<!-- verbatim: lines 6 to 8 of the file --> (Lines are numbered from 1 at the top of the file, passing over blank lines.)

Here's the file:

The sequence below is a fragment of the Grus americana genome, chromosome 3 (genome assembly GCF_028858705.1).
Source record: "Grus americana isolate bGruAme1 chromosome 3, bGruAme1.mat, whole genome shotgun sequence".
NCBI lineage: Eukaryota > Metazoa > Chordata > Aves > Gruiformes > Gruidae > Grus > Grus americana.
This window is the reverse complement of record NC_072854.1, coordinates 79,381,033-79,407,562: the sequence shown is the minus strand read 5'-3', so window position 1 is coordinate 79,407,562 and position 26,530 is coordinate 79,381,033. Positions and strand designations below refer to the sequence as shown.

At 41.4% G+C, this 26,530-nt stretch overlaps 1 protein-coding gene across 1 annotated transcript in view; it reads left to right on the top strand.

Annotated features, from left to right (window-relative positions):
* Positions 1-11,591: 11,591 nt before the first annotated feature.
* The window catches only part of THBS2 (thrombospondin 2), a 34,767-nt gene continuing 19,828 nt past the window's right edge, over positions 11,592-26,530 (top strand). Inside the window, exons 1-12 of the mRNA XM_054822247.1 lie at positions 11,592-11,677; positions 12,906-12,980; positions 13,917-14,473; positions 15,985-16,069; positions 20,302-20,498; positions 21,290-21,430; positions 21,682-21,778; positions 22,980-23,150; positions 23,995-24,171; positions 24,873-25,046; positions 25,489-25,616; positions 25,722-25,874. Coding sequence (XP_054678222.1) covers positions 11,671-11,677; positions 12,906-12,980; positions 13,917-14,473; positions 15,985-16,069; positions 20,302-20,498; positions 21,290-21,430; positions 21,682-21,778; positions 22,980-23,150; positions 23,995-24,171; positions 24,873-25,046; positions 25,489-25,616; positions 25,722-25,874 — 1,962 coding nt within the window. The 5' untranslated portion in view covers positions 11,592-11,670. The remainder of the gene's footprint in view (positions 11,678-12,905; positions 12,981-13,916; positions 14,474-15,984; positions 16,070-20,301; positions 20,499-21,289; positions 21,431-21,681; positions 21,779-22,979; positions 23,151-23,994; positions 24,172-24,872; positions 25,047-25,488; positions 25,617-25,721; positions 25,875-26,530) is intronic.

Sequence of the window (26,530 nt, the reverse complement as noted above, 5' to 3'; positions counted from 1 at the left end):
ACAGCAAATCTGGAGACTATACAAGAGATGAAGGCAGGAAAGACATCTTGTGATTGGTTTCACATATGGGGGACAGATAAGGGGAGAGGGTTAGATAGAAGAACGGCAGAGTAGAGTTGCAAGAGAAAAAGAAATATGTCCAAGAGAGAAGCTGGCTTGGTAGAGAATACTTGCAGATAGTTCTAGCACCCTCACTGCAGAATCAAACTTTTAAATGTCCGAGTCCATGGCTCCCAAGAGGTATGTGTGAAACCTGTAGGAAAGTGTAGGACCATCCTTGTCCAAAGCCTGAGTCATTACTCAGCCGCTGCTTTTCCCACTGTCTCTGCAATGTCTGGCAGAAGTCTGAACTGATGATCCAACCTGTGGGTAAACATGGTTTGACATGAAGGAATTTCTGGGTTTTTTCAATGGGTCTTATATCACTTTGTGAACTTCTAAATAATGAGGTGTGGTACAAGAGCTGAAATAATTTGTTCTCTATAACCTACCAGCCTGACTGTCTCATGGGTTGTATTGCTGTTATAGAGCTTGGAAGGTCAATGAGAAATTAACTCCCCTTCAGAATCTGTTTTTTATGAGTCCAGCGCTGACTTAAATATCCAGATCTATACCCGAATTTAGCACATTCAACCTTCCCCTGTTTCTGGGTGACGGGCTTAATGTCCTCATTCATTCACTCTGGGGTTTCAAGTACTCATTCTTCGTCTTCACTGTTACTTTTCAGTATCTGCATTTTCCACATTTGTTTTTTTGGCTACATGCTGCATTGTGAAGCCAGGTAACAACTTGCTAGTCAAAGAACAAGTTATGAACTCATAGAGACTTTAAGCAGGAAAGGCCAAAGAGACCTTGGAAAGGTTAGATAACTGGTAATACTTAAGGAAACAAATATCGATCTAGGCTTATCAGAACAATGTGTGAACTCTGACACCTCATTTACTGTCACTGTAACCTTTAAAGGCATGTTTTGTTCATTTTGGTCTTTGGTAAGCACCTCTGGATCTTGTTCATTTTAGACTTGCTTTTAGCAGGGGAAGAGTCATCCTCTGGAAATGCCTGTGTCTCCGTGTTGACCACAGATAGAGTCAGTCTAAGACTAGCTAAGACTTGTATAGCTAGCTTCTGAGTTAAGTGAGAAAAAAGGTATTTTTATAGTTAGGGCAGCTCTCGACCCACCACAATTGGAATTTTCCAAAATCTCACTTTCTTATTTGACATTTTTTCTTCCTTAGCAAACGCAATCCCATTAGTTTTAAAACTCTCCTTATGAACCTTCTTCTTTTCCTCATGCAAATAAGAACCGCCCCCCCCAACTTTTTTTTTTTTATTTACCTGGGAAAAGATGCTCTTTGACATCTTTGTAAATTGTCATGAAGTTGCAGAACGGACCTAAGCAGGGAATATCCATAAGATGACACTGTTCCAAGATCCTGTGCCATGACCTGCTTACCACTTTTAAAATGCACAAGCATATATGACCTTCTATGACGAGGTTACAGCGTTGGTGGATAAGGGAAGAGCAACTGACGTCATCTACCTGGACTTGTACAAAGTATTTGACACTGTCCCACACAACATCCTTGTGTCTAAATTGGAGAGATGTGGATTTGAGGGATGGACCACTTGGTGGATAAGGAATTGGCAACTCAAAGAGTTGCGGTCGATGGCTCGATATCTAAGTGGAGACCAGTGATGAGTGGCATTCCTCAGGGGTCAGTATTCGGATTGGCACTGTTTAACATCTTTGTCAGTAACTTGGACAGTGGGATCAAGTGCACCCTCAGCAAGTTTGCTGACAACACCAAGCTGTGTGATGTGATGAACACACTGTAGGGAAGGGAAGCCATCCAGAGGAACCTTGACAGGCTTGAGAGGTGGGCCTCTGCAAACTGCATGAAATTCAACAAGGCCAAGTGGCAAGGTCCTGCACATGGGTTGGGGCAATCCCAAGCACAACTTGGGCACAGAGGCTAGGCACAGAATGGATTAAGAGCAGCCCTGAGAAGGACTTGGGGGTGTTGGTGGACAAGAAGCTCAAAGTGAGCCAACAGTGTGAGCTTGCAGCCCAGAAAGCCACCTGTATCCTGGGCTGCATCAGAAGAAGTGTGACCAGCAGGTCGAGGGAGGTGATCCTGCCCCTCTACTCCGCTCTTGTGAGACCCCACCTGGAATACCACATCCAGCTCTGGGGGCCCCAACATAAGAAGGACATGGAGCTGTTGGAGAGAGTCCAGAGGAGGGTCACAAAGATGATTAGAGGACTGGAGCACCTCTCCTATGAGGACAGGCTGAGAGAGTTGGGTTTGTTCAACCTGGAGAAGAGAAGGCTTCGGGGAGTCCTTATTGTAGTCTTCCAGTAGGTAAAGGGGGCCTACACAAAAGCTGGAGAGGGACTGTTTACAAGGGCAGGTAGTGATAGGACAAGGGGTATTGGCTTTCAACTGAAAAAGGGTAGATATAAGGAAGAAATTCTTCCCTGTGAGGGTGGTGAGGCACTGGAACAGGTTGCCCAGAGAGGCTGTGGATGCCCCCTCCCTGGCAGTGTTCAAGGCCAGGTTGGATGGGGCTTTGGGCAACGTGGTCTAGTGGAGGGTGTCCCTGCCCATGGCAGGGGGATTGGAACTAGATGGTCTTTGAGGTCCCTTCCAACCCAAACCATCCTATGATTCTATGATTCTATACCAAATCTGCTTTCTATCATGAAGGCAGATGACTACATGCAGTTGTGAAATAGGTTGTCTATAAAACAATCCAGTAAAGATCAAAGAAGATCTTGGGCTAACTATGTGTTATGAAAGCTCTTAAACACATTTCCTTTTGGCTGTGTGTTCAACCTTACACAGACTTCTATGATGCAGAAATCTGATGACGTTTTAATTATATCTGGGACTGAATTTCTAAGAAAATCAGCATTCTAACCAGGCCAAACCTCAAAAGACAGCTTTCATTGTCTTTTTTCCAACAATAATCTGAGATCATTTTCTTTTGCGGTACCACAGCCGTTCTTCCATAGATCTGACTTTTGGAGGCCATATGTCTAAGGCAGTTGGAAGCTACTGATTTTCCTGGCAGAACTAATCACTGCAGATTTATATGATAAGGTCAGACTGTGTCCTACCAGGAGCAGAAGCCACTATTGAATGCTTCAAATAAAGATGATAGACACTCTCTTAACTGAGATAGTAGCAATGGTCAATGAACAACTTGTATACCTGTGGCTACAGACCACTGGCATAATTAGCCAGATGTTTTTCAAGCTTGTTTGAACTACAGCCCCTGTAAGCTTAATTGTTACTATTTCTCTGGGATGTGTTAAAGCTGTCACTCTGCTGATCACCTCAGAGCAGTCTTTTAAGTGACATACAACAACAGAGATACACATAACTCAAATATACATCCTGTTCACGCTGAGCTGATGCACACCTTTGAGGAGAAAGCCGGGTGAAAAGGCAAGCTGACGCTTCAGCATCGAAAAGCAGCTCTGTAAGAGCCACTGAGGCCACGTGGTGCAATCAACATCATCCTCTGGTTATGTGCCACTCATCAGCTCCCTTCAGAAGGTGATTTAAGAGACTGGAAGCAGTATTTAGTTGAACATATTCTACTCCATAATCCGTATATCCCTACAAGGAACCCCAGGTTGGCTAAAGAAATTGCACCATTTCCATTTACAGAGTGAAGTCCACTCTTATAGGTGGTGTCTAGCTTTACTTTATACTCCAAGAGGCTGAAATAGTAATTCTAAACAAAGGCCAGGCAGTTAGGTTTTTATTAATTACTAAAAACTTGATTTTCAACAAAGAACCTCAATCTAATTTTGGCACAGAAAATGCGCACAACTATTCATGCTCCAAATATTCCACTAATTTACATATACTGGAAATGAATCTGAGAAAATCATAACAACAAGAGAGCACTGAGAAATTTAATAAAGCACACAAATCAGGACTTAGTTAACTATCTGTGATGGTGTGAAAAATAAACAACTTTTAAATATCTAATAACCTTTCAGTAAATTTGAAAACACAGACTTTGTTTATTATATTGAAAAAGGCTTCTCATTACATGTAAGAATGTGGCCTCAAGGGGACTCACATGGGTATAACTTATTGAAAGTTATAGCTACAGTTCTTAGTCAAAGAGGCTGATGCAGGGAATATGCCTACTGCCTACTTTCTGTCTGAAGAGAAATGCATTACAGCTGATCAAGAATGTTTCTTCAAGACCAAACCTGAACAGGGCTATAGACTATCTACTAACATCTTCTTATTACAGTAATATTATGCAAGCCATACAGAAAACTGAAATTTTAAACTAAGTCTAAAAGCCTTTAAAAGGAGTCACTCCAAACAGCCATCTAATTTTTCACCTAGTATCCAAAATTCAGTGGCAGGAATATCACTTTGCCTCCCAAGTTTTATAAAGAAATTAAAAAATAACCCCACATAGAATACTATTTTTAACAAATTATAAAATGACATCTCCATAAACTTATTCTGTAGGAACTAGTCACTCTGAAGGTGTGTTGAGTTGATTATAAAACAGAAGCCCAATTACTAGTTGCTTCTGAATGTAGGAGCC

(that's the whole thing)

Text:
Annotated features, from left to right (window-relative positions):
* Positions 1-11,591: 11,591 nt before the first annotated feature.
* The window catches only part of THBS2 (thrombospondin 2), a 34,767-nt gene continuing 19,828 nt past the window's right edge, over positions 11,592-26,530 (top strand). Inside the window, exons 1-12 of the mRNA XM_054822247.1 lie at positions 11,592-11,677; positions 12,906-12,980; positions 13,917-14,473; positions 15,985-16,069; positions 20,302-20,498; positions 21,290-21,430; positions 21,682-21,778; positions 22,980-23,150; positions 23,995-24,171; positions 24,873-25,046; positions 25,489-25,616; positions 25,722-25,874. Coding sequence (XP_054678222.1) covers positions 11,671-11,677; positions 12,906-12,980; positions 13,917-14,473; positions 15,985-16,069; positions 20,302-20,498; positions 21,290-21,430; positions 21,682-21,778; positions 22,980-23,150; positions 23,995-24,171; positions 24,873-25,046; positions 25,489-25,616; positions 25,722-25,874 — 1,962 coding nt within the window. The 5' untranslated portion in view covers positions 11,592-11,670. The remainder of the gene's footprint in view (positions 11,678-12,905; positions 12,981-13,916; positions 14,474-15,984; positions 16,070-20,301; positions 20,499-21,289; positions 21,431-21,681; positions 21,779-22,979; positions 23,151-23,994; positions 24,172-24,872; positions 25,047-25,488; positions 25,617-25,721; positions 25,875-26,530) is intronic.